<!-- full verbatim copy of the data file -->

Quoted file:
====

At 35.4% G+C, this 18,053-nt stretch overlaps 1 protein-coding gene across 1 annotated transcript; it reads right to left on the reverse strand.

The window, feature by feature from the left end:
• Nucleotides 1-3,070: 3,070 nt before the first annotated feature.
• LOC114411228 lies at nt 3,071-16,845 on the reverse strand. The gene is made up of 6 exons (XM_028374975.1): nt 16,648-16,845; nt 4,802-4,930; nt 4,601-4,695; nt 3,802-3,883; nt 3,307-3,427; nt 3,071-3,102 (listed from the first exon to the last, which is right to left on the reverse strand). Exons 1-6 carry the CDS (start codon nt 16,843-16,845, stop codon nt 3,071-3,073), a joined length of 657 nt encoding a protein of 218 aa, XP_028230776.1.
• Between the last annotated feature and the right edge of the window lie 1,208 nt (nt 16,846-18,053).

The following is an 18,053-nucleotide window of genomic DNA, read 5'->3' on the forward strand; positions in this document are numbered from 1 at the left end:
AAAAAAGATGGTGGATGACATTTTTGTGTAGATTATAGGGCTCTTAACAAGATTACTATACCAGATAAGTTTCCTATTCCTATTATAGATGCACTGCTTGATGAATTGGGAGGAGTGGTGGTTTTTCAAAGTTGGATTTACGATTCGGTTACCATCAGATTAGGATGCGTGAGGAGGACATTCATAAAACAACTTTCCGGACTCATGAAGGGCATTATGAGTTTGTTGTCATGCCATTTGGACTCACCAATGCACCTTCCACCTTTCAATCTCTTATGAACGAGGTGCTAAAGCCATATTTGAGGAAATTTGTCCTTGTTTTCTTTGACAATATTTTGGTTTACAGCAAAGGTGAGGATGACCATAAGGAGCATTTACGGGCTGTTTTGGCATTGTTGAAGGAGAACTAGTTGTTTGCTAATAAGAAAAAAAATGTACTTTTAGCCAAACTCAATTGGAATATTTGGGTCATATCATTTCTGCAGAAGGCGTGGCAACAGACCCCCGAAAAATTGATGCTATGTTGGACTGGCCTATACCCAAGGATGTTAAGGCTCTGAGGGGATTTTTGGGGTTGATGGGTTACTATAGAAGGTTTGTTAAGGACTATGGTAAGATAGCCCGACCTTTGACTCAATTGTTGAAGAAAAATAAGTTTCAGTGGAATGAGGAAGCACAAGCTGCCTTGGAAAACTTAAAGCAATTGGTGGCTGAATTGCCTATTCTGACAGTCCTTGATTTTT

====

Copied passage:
At 35.4% G+C, this 18,053-nt stretch overlaps 1 protein-coding gene across 1 annotated transcript; it reads right to left on the reverse strand.

The window, feature by feature from the left end:
• Nucleotides 1-3,070: 3,070 nt before the first annotated feature.
• LOC114411228 lies at nt 3,071-16,845 on the reverse strand. The gene is made up of 6 exons (XM_028374975.1): nt 16,648-16,845; nt 4,802-4,930; nt 4,601-4,695; nt 3,802-3,883; nt 3,307-3,427; nt 3,071-3,102 (listed from the first exon to the last, which is right to left on the reverse strand). Exons 1-6 carry the CDS (start codon nt 16,843-16,845, stop codon nt 3,071-3,073), a joined length of 657 nt encoding a protein of 218 aa, XP_028230776.1.
• Between the last annotated feature and the right edge of the window lie 1,208 nt (nt 16,846-18,053).

The following is an 18,053-nucleotide window of genomic DNA, read 5'->3' on the forward strand; positions in this document are numbered from 1 at the left end:
AAAAAAGATGGTGGATGACATTTTTGTGTAGATTATAGGGCTCTTAACAAGATTACTATACCAGATAAGTTTCCTATTCCTATTATAGATGCACTGCTTGATGAATTGGGAGGAGTGGTGGTTTTTCAAAGTTGGATTTACGATTCGGTTACCATCAGATTAGGATGCGTGAGGAGGACATTCATAAAACAACTTTCCGGACTCATGAAGGGCATTATGAGTTTGTTGTCATGCCATTTGGACTCACCAATGCACCTTCCACCTTTCAATCTCTTATGAACGAGGTGCTAAAGCCATATTTGAGGAAATTTGTCCTTGTTTTCTTTGACAATATTTTGGTTTACAGCAAAGGTGAGGATGACCATAAGGAGCATTTACGGGCTGTTTTGGCATTGTTGAAGGAGAACTAGTTGTTTGCTAATAAGAAAAAAAATGTACTTTTAGCCAAACTCAATTGGAATATTTGGGTCATATCATTTCTGCAGAAGGCGTGGCAACAGACCCCCGAAAAATTGATGCTATGTTGGACTGGCCTATACCCAAGGATGTTAAGGCTCTGAGGGGATTTTTGGGGTTGATGGGTTACTATAGAAGGTTTGTTAAGGACTATGGTAAGATAGCCCGACCTTTGACTCAATTGTTGAAGAAAAATAAGTTTCAGTGGAATGAGGAAGCACAAGCTGCCTTGGAAAACTTAAAGCAATTGGTGGCTGAATTGCCTATTCTGACAGTCCTTGATTTTT